it seems she has a way of keeping on asking for what she wants in the face of no agreement. i love her work.
"Even so-called experts haven't always known what to make of her work. "I've gotten negative reactions for 25 years," said Mr. Protetch, Ms. Woodman's dealer and friend, from "narrow, unthinking art world people who are more impressed by superficial things than they are by substance."
With his artist ensconced at the Met, Mr. Protetch can feel that his perseverance was justified. "I'm exonerated, and Betty is recognized for the really important figure that she is," he said. (His gallery in Chelsea has a concurrent exhibition, "Betty Woodman: New Works," through May 27.)
In her private life, part of her charm is her renowned cooking ability, which didn't hurt in securing the retrospective.
"Betty seduces people with food," Ms. Adlin said. A few years ago, she was having breakfast at Ms. Woodman's studio with a museum colleague. "In her wonderful, inimitable style, she asked us when we were going to give her a retrospective," Ms. Adlin recalled, adding, "She was doing these incredible blueberry pancakes."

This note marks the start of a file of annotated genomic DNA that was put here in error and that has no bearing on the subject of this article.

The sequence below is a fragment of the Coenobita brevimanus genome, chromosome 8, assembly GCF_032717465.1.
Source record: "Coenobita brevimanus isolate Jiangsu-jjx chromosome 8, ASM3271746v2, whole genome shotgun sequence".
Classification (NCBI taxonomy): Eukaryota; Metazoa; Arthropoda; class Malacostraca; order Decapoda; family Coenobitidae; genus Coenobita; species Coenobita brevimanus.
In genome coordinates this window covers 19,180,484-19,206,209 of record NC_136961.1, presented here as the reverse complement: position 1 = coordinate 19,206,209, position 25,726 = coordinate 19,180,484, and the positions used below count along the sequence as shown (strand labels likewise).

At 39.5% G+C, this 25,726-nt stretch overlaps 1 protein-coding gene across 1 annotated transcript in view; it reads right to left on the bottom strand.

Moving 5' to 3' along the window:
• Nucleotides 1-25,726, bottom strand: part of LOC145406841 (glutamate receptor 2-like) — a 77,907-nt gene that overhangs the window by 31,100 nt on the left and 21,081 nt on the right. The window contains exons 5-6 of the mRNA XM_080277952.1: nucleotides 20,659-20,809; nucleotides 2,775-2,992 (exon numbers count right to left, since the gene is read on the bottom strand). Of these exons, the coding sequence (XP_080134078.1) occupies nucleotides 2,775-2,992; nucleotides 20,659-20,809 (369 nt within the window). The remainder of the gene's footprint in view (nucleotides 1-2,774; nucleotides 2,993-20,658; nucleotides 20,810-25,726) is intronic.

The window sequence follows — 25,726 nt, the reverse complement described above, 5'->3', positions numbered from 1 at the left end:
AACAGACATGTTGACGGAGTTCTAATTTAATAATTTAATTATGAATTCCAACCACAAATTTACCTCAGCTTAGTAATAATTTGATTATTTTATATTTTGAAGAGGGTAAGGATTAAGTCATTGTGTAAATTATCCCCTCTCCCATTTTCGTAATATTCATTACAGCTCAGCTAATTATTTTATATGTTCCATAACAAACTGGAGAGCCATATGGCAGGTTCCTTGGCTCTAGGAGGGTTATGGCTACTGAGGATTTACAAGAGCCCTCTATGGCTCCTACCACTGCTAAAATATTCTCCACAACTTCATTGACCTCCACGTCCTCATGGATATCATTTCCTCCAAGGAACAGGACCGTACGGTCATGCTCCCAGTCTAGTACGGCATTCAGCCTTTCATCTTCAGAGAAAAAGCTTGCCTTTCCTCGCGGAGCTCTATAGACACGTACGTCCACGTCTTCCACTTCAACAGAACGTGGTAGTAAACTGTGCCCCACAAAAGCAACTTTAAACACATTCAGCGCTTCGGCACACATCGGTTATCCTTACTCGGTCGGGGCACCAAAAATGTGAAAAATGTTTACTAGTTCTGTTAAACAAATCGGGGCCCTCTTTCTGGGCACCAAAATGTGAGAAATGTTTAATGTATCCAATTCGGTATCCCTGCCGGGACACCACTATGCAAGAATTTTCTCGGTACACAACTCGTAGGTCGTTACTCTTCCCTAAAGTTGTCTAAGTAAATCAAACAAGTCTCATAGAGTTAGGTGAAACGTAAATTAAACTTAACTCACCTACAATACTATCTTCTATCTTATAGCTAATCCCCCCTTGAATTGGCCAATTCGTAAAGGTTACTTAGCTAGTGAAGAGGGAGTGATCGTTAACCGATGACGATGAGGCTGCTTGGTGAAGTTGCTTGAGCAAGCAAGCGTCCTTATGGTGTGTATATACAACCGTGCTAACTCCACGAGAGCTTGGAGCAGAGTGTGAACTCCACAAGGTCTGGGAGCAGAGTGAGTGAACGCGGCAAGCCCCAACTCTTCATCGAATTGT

They talked briefly, but nothing was definite. "The next thing I know, she's calling to follow up," Ms. Adlin said. "It's within Betty's nature to push for what she wants."
Ms. Adlin expected resistance from the museum's higher-ups. But her boss — Gary Tinterow, who directs the department of 19th-century, modern and contemporary art — knew Ms. Woodman's work and loved it. Even the Met's director, Philippe de Montebello, signed on right away. "I was pleasantly shocked that the director wanted to do this show," Ms. Adlin said."